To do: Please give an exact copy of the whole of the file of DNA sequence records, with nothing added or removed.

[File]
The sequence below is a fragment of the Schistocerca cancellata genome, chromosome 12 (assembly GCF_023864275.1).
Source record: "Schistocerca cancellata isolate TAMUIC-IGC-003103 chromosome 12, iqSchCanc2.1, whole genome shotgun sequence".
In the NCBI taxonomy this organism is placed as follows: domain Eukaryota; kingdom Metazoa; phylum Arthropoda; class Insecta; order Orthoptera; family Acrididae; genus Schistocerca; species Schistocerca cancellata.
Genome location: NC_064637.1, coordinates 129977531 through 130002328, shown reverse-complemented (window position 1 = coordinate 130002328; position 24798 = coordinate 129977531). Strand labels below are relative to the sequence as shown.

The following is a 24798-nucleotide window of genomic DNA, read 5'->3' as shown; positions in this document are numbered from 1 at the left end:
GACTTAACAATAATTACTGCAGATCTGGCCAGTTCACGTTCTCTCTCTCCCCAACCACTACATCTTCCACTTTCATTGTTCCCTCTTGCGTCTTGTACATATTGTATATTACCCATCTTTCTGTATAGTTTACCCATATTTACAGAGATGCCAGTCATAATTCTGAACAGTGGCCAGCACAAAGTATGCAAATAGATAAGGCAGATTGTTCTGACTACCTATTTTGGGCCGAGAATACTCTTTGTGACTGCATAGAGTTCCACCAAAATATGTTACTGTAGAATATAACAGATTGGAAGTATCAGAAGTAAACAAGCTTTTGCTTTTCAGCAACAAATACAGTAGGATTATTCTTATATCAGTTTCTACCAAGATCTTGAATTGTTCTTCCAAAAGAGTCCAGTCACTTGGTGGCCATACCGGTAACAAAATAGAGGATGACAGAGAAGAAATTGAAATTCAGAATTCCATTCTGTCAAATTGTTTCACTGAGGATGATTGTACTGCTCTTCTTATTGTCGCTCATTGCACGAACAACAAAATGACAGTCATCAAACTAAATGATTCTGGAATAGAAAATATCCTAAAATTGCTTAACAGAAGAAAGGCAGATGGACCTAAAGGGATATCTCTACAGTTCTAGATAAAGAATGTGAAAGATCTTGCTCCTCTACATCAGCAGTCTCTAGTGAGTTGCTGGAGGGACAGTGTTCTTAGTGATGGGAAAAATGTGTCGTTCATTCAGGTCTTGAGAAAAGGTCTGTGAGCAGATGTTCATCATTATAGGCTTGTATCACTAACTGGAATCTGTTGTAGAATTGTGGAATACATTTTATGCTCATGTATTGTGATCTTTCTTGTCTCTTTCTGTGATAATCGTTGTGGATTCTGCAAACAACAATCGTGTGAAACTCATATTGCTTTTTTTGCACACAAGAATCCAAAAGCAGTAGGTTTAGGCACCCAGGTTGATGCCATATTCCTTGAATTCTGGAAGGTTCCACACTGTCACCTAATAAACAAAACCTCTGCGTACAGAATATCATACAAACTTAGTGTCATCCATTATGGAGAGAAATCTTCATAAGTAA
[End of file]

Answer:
The sequence below is a fragment of the Schistocerca cancellata genome, chromosome 12 (assembly GCF_023864275.1).
Source record: "Schistocerca cancellata isolate TAMUIC-IGC-003103 chromosome 12, iqSchCanc2.1, whole genome shotgun sequence".
In the NCBI taxonomy this organism is placed as follows: domain Eukaryota; kingdom Metazoa; phylum Arthropoda; class Insecta; order Orthoptera; family Acrididae; genus Schistocerca; species Schistocerca cancellata.
Genome location: NC_064637.1, coordinates 129977531 through 130002328, shown reverse-complemented (window position 1 = coordinate 130002328; position 24798 = coordinate 129977531). Strand labels below are relative to the sequence as shown.

The following is a 24798-nucleotide window of genomic DNA, read 5'->3' as shown; positions in this document are numbered from 1 at the left end:
GACTTAACAATAATTACTGCAGATCTGGCCAGTTCACGTTCTCTCTCTCCCCAACCACTACATCTTCCACTTTCATTGTTCCCTCTTGCGTCTTGTACATATTGTATATTACCCATCTTTCTGTATAGTTTACCCATATTTACAGAGATGCCAGTCATAATTCTGAACAGTGGCCAGCACAAAGTATGCAAATAGATAAGGCAGATTGTTCTGACTACCTATTTTGGGCCGAGAATACTCTTTGTGACTGCATAGAGTTCCACCAAAATATGTTACTGTAGAATATAACAGATTGGAAGTATCAGAAGTAAACAAGCTTTTGCTTTTCAGCAACAAATACAGTAGGATTATTCTTATATCAGTTTCTACCAAGATCTTGAATTGTTCTTCCAAAAGAGTCCAGTCACTTGGTGGCCATACCGGTAACAAAATAGAGGATGACAGAGAAGAAATTGAAATTCAGAATTCCATTCTGTCAAATTGTTTCACTGAGGATGATTGTACTGCTCTTCTTATTGTCGCTCATTGCACGAACAACAAAATGACAGTCATCAAACTAAATGATTCTGGAATAGAAAATATCCTAAAATTGCTTAACAGAAGAAAGGCAGATGGACCTAAAGGGATATCTCTACAGTTCTAGATAAAGAATGTGAAAGATCTTGCTCCTCTACATCAGCAGTCTCTAGTGAGTTGCTGGAGGGACAGTGTTCTTAGTGATGGGAAAAATGTGTCGTTCATTCAGGTCTTGAGAAAAGGTCTGTGAGCAGATGTTCATCATTATAGGCTTGTATCACTAACTGGAATCTGTTGTAGAATTGTGGAATACATTTTATGCTCATGTATTGTGATCTTTCTTGTCTCTTTCTGTGATAATCGTTGTGGATTCTGCAAACAACAATCGTGTGAAACTCATATTGCTTTTTTTGCACACAAGAATCCAAAAGCAGTAGGTTTAGGCACCCAGGTTGATGCCATATTCCTTGAATTCTGGAAGGTTCCACACTGTCACCTAATAAACAAAACCTCTGCGTACAGAATATCATACAAACTTAGTGTCATCCATTATGGAGAGAAATCTTCATAAGTAA